For you impatient readers, you can click here: tl;dr

DRY…Don’t Repeat Yourself.

There are multiple ways to re-use code in SQL, such as subqueries and CTE’s; But I’d like to show you another way utilizing CROSS APPLY.

Subqueries and CTE’s are great, but they’re not exactly easy to daisy chain. What if you wanted to declare some kind of “inline variable” that you can assign a formula to, and then reference multiple times?

A lot of people who are new to SQL think that you can write something in the SELECT clause, assign an alias, and then re-use that alias throughout the query. They soon realize that will throw an error. This is because aliases assigned in the SELECT clause are only accessible in the ORDER BY.

But, using CROSS APPLY, you can sort of achieve this.

Sample data:

IF OBJECT_ID('tempdb..#Contact','U') IS NOT NULL DROP TABLE #Contact; --SELECT * FROM #Contact
    ContactID   int             NOT NULL IDENTITY(1,1) PRIMARY KEY,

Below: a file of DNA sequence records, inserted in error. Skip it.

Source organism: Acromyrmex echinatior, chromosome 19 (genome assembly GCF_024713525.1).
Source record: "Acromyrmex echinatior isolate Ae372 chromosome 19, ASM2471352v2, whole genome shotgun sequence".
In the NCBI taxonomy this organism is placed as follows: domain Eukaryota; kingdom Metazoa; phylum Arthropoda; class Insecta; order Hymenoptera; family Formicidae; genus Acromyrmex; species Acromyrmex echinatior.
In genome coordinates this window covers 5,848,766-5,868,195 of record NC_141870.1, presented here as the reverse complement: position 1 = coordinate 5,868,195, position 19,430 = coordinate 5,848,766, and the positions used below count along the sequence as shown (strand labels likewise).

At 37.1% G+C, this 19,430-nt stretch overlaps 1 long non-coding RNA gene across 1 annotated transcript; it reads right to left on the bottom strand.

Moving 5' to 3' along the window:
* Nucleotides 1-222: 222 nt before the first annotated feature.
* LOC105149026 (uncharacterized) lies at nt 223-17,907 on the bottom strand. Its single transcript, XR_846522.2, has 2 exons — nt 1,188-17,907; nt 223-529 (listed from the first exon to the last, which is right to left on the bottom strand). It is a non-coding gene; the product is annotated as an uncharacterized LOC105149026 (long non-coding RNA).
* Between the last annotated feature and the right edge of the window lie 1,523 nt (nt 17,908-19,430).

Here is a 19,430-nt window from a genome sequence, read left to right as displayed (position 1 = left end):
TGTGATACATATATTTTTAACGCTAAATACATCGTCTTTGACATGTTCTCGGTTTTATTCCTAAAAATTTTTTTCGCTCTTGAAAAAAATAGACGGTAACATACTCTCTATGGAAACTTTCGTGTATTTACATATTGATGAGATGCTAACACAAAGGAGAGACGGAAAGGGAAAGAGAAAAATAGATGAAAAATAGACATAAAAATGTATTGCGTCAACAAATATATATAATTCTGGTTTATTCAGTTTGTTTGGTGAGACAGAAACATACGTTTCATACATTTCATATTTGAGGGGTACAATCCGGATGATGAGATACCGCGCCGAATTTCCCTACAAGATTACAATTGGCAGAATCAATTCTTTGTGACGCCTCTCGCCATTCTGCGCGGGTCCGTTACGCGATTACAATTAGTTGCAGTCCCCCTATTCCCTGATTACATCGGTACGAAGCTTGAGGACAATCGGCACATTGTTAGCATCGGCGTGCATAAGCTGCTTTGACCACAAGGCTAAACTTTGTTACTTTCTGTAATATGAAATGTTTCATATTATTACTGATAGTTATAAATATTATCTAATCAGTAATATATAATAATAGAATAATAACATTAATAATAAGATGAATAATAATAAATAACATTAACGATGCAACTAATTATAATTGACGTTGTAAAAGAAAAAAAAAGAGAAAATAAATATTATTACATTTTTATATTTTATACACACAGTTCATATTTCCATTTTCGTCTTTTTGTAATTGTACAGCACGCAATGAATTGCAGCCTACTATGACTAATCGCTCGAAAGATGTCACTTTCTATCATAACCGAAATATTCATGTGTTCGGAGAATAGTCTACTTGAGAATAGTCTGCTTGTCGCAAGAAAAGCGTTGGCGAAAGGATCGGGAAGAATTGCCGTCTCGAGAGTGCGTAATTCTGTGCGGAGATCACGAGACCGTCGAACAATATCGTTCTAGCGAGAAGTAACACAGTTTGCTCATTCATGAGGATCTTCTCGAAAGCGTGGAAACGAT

FullName    varchar(100)    NOT NULL,
    DateOfBirth date                NULL,
    City        varchar(50)         NULL,
    [State]     varchar(2)          NULL,
    PhoneNumber varchar(20)         NULL,

INSERT INTO #Contact (FullName, DateOfBirth, City, [State], PhoneNumber)
VALUES ('Tyler Durden'  , '1973-03-06', 'Wilmington' , 'DE', '(210) 658-5511')
    ,  ('Biff Tannen'   , '1937-03-27', 'Hill Valley', 'CA', '2274651')
    ,  ('Marla Singer'  , '1976-10-24', 'Wilmington' , 'DE', '239.339.4195')
    ,  ('Marty McFly'   , '1968-06-12', 'Hill Valley', 'CA', '626-867-5309')